We had a LOT of snow over the weekend. The weather delayed flights and made travel next to impossible. It took Caroline three extra days and a lot of shuffling to finally make it home although her luggage didn't arrive on the same flight. Since one of the instructors lives here, my hair colouring workshop was shifted to stay in town and that worked much better. Weather doesn't normally bother me but there was something about this mucky mess that made me prefer to stay home and safe. Judging by the number of accidents I heard about, that was wise.





Last Tuesday, Caroline and I took a wire wrapping workshop with a local instructor. She lives about twenty-five minutes from me out in the country and said we couldn't miss the van in front of her house. LOL - so true.





Neither of us has a lot of jewelry making experience so this was a beginner class to see if wire wrapping was something we might enjoying exploring. The theory is relatively easy and will improve with practice - as all art forms do. I was glad to have watched a few videos first so the movements made sense.





We made a basic bracelet using a wrapping wire and six "bones" for structure. The double wrap moves up and down as the bracelet develops. We worked from left to right with shorter ends that were pulled out when we needed more length. That made it easier to hold and manipulate the wires.





I like how the bracelet turned out especially for my first project. The copper was dipped in sulfur of liver to give it a darkened tone and to show the details more clearly. I prefer this finish to the shiny copper although I'd prefer sterling silver or a coloured wire even more. I'll experiment with those next.





We even made the hook however, with how snug the bracelet is, it's almost impossible for me to put on and off by myself so next time I'll try a different clasp. Magnetic ones appeal to me for their ease with both bracelets and necklaces and for how they allow you to build multi-part pieces were the parts can be used individually or all together.





One of the wire wrappers that our instructor suggested watching online is Lisa Barth. I already have her book Timeless Wire Weaving. Reviewing it after the class, I can see that much of what we learnt follows the book. It'll be a great reference for my next project. Our instructor has only wire wrapped for a year and her work is amazing. The detail above right is of one of her brooches. The way the wires move and curl, that grace and fluidity, really appeals to me as well as the potential to combine wire with fabric.

 Talk soon - Myrna

Grateful - safe travels

Friday, January 27, 2017

Too Fluffy For Me

Things have been super busy at the salon. I'm so thankful for all the friends who have allowed me to practice on their hair. This is my last week of shadowing. Next week I am on a holiday and although February 2nd is my first official day of work, I'll be away from the salon taking a two day colour workshop. VERY fun. I am enjoying this new adventure and looking forward to establishing my regular routine although - knowing myself - I'll be in the salon far more hours than I'm actually booked for and that's okay.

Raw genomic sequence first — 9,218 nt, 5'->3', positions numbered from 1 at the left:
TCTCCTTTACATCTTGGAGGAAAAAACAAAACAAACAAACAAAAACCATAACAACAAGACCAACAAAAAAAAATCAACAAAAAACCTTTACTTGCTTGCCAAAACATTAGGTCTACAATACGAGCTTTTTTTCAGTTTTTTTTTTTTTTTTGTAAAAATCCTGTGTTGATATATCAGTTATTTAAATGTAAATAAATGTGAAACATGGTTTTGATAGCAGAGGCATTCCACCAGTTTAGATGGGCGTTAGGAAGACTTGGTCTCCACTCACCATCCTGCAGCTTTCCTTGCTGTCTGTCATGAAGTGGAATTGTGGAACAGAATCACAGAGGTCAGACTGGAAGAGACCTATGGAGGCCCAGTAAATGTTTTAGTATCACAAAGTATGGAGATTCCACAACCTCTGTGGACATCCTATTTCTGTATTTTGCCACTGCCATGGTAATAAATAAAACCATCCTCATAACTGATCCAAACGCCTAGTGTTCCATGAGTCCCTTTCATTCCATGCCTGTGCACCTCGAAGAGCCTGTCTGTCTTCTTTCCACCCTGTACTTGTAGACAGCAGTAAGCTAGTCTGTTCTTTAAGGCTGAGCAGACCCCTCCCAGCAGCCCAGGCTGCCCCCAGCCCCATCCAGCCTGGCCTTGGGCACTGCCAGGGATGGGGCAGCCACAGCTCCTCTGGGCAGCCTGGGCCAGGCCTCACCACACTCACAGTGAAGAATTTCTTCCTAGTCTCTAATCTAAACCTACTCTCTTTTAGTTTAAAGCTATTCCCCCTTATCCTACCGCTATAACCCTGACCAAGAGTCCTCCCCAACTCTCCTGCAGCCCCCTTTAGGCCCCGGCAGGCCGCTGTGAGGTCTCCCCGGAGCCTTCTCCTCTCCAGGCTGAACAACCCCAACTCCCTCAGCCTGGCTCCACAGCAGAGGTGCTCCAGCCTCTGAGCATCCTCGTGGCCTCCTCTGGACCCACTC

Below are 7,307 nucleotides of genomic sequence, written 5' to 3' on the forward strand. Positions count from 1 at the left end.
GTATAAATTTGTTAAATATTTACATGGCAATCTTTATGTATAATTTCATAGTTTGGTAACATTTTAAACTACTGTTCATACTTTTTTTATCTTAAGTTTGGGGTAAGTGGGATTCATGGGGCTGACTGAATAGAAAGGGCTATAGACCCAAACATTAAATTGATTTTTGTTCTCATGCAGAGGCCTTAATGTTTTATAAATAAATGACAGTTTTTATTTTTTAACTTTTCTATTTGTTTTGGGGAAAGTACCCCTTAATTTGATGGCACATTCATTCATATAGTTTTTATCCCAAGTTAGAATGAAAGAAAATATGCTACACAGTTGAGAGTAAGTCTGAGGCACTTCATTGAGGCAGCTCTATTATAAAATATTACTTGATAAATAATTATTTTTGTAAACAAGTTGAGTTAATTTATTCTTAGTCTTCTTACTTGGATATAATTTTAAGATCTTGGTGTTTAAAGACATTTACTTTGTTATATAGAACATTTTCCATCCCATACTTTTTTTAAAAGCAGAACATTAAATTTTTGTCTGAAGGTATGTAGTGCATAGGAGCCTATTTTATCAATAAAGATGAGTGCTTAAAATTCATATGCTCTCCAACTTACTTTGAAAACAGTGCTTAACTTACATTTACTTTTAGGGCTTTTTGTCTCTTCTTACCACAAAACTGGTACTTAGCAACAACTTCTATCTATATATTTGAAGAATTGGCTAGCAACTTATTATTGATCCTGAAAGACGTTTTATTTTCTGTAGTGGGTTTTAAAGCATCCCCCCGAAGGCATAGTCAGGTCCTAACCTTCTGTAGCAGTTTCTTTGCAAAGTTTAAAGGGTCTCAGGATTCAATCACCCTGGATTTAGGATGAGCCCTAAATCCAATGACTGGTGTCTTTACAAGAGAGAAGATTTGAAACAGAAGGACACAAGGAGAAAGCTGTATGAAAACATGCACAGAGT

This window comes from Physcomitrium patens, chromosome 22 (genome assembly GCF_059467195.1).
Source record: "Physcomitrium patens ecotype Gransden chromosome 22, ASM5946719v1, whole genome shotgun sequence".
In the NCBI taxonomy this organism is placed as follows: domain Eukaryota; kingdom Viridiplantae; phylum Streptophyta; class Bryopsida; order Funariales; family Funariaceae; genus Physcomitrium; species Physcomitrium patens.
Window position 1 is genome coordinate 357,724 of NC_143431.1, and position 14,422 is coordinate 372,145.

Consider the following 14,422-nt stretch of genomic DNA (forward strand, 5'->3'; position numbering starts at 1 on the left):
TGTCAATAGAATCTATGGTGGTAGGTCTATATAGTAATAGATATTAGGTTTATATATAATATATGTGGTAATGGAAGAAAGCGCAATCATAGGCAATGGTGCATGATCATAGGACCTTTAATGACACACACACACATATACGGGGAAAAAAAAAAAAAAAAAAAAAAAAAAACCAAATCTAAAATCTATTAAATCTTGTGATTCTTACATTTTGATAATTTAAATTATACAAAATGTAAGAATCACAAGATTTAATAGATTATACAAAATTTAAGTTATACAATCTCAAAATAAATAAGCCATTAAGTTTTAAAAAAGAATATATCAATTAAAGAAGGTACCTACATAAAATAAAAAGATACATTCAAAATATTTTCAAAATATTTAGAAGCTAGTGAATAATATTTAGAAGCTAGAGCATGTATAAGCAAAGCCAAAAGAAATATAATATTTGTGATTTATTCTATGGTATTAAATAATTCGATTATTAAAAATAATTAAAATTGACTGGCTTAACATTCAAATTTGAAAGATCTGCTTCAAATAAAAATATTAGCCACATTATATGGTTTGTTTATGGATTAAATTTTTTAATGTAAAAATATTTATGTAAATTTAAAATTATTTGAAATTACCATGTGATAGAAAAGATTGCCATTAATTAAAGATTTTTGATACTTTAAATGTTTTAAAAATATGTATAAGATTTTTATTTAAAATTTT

Yesterday, I knit during the morning hour and today, I plan to start working on a coat. Trying to sew any kind of fitted clothing while losing weight is proving more difficult than I anticipated and while - LOL - it'd be nice if the weight would hurry up and leave so I could sew some clothes... slowly and surely is better than quick and back so... cardigans or coats are more doable right now and I could use some of them too... YES.





I'm slowly finishing the Butterick 5786 blouse only it has hit a bit of a snag. I asked my coach - Diane - for some collar inspiration and she suggested using the shape cut off of the front as the starting point. That was just enough to send me off on a creative journey.





I started by taking the shape, cutting two pieces right sides together, and seaming them along the short end. The result was a bow-tie shaped piece with very wide ends so I...



 


... folded it in half and seamed the ends. I could just as easily have sewn the wide ends together or alternated them and those are shapes I'll play with next because I'm not entirely sure that what I did is going in the right direction but it is interesting.





To get more dimension to the collar, I shifted the raw edges and basted them together creating the pull that you see in the image above. And then...



 



... I started pinning and tucking the collar to the neckline using the neckband as my guide and...





...while I like the energy that is starting to develop, this is far too fluffy for me. I'm not overly comfortable with a lot of high detail around the neck. I can see pressing these shapes and creating a more squashed look. I'll explore that too along with...



 


... a different neckline shape. Above left, I pinned the two fronts together where I wanted the top buttonhole to be and then added 1/2" above the button plus 5/8" seam allowance and altered the neckline to that point using a French curve to get a graduated line.





And then... I decided I did not want to work with this fabric anymore. The quality is not as good as I'd like for the effort I'm putting in. Before going forward, I'll go back, cut new front and back pieces and stitch them together and then explore the other ideas. I did like...





... the curved hemline. To get a nice shape, I fused 1/4" strips of knit interfacing to the hemline with the stretch going around the garment and then serged to finish the edge before turning it up 1/2" and stitching in place. IMHO this gives a clean, soft edge to this hem without pulling or warping.